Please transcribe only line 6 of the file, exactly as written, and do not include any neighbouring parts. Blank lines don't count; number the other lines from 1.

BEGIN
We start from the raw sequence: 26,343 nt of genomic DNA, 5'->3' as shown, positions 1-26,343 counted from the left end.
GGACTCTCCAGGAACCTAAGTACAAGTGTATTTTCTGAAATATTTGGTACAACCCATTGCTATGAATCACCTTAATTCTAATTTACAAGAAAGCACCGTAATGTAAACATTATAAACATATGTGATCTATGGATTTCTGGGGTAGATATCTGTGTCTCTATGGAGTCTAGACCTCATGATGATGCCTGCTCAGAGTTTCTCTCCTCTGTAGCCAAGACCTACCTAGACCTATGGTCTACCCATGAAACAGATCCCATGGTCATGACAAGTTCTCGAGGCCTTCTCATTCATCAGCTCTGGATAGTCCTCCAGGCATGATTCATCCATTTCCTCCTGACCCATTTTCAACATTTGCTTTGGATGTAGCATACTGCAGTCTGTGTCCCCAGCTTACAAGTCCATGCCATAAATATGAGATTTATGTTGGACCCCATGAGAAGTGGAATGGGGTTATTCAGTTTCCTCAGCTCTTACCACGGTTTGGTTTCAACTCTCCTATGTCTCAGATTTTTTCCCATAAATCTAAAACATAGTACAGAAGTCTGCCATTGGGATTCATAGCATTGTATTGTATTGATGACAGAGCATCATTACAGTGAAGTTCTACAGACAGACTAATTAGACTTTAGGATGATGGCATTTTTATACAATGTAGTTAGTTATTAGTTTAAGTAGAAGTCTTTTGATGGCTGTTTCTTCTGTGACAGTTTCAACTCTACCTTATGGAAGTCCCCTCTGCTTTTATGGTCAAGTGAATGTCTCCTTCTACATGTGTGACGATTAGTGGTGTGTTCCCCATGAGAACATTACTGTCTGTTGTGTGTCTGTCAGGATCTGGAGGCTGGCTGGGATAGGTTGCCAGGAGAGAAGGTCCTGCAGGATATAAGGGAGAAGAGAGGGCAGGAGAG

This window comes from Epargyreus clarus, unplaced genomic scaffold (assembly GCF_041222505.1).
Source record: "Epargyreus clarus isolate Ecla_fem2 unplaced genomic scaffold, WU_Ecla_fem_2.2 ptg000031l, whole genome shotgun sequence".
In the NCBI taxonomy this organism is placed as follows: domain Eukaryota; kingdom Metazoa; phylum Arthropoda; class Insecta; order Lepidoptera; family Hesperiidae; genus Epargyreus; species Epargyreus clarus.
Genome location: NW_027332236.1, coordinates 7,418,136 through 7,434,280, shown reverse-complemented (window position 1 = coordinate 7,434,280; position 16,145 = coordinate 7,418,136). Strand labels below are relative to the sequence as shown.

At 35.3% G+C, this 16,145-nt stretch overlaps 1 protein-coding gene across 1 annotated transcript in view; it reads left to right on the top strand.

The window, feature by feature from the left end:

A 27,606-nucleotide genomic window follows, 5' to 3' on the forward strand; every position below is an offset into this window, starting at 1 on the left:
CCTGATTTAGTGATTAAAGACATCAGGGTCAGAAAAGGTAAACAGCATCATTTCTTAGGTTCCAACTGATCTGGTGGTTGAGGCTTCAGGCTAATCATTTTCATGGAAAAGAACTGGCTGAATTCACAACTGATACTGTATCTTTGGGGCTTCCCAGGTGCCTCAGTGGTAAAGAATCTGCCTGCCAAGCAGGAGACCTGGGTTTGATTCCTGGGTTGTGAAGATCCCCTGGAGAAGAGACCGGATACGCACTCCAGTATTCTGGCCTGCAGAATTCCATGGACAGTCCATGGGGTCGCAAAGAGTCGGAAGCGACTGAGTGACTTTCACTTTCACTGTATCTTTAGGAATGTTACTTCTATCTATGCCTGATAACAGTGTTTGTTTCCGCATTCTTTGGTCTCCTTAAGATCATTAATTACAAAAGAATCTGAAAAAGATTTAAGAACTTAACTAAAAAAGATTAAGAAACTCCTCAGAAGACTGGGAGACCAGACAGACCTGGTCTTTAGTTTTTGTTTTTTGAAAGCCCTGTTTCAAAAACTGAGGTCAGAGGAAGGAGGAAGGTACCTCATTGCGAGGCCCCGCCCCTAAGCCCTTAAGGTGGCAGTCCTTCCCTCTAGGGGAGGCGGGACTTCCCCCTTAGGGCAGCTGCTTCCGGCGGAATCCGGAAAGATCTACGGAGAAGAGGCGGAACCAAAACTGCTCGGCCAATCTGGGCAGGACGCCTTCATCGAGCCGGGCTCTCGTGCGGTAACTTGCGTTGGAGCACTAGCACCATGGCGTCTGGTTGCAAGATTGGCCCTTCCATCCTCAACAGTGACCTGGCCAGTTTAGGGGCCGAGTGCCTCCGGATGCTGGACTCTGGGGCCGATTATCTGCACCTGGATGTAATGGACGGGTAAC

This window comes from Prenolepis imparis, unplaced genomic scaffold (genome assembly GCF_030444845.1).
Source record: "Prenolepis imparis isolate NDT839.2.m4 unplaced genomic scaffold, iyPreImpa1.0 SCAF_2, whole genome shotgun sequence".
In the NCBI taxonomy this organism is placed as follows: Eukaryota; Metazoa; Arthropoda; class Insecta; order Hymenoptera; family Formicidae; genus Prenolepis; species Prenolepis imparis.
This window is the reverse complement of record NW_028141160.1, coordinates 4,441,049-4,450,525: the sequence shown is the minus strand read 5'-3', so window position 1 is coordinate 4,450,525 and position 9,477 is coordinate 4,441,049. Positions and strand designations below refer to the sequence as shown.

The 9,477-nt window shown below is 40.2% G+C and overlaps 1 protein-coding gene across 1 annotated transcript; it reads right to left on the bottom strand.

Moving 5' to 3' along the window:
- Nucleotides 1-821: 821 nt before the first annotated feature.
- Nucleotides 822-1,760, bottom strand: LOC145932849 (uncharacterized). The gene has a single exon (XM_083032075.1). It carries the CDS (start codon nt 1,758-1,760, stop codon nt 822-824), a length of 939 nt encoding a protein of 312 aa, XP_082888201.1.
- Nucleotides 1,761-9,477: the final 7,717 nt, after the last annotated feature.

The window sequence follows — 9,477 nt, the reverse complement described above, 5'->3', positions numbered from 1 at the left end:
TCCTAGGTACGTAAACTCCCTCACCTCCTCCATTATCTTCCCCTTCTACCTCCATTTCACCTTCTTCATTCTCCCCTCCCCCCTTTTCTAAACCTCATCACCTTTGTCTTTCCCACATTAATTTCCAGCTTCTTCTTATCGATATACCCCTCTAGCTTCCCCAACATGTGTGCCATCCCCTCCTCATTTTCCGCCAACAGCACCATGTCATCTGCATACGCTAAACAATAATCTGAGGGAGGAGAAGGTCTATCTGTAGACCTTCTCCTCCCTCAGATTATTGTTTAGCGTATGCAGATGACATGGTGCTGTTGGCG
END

Genome location: NW_027332236.1, coordinates 7,418,136 through 7,434,280, shown reverse-complemented (window position 1 = coordinate 7,434,280; position 16,145 = coordinate 7,418,136). Strand labels below are relative to the sequence as shown.